Category 3: Changes consisted of recommended changes for which there was genuine disagreement and a lack of consensus concerning the root causes of failure. Changes in Category 3 were temporarily isolated in order to allow the team to concentrate in areas where there was a higher probability of success. CBA's Lean-Six Sigma experts then developed a strategy for analyzing the workflow for subsequent 100 Day Quality Workouts.

This approach allowed Good Samaritan's staff to make rapid progress and gain traction. By the end of the first day, each team and individual team member developed a 100 Day Action Plan specifying what was to be accomplished by the 30, 60, 90 and 120 day check-ins. Each team had a list of changes to be made and a clear strategy for testing each proposed change. On a parallel path, CBA provided a Master Black Belt to provide in-depth analysis using the techniques of a Data Summit and 14-Day Longitudinal Study to develop a comprehensive understanding of the issues listed in Category 3. This allowed the team to make progress and gain success in implementation while more extensive analysis consistent with Lean-Six Sigma's DMAIC (Define-Measure-Analyze-Improve-Control) process was deployed on the more intricate issues.

Application of the 100 Day Quality Workout

The 100 Day Quality Workout was employed as the system for driving implementation. The structure of the 100 Day Workout provided accountability and a consistent method for tracking the progress and accomplishments of each sub-team. At the Kick-Off meeting, CBA provided all the teams with training in methods for improving workflow as well as Rapid Cycle Testing. The Rapid Cycle Testing curriculum was designed to reduce the normal concerns and fears that impede change and protect the status quo. Participants were divided into sub-teams and each assigned to improve a sub-element of the ED’s work processes. After selecting improvement strategies, each team designed rapid cycle experiments to test the proposed changes. Each team had completed their 100 Day Action Plan by the end of the Kick-Off meeting. The 30, 60 and 90 day check-ins provided each team the opportunity to review their progress and discuss any issues with their peers. Each check-in allowed senior management an opportunity to monitor progress and take any corrective action necessary to ensure progress was achieved.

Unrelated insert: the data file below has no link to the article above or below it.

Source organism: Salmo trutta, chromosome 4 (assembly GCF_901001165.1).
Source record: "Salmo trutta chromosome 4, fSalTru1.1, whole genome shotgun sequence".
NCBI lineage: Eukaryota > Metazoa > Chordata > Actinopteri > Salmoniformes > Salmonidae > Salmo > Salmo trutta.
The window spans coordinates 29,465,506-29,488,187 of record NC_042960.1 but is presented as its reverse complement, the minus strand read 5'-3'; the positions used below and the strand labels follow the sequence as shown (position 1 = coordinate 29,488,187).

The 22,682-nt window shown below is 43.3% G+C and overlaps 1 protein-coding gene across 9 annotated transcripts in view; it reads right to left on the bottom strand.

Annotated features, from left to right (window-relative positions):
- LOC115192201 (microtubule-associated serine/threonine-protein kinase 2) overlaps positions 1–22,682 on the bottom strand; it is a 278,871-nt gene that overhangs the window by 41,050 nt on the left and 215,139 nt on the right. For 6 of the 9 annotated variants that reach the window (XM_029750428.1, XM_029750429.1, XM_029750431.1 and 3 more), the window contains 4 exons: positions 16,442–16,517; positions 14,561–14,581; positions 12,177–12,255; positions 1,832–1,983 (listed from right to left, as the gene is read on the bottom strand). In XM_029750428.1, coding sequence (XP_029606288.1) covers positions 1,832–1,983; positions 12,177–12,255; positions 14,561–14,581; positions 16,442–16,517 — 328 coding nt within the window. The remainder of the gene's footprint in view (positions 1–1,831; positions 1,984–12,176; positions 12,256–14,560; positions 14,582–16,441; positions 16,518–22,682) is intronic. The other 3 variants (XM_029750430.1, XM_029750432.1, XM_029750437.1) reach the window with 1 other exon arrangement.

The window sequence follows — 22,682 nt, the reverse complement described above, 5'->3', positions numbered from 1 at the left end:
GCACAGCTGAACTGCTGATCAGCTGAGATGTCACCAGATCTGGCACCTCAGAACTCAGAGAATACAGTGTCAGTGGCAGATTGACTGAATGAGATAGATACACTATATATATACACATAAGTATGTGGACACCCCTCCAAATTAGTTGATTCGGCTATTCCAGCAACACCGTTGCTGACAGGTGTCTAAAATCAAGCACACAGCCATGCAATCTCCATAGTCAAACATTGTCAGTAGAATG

The 100 Day Quality Workout was organized as follows:

100 Day Quality Workout Structure

Tangible Results in the first 100 Days

The ED was able to provide care without an increase in resources in spite of a 10% increase in patient volume. In the midst of this growth in demand, the teams were able to lower average length of stay by more than 20 minutes. The number of patients who left without treatment (LWBS) declined from seven per day to zero per day by the end of the first 100 Day Quality Workout, recapturing more than $1.5 million in lost revenue. The ED staff successfully Rapid Cycle Tested new protocols improving co-payments collected at the time of visit from $49.60 to $188.50 per day.

Improvement in ED LOS

Gains in Performance>

  • LWBS dropped from 10-7 patients per day by the end of the workout period recapturing $1.5 million in revenue from lost admissions. (7 LWBS x 365 Days x 30% Adm. Rate x 2,000 per Adm.)
  • Patient satisfaction top box scores improved 8%
  • ED LOS was reduced by more than 20 minutes for triage level 2 and 3 patients. (Fig. 1)
  • Gains occurred while absorbing a 10% increase in patient volume with no additional staff. Time from arrival to room decreased from 46 min. to 38 min. (18% improvement) for triage levels 2 and 3; Fast Track and triage level 1 patient arrival to room is less than 10 and 5 minutes, respectively. The Health Care Advisory Board indicates that arrival time to room is the number one reason for LWBS. (Fig. 2) Use of internal ED tracking board was greatly increased allowing ED staff to leverage the $47,000 prior investment and increasing patient flow.
  • Implemented 120 of the 150 prior recommendations; gained momentum for change and avoided further analysis paralysis.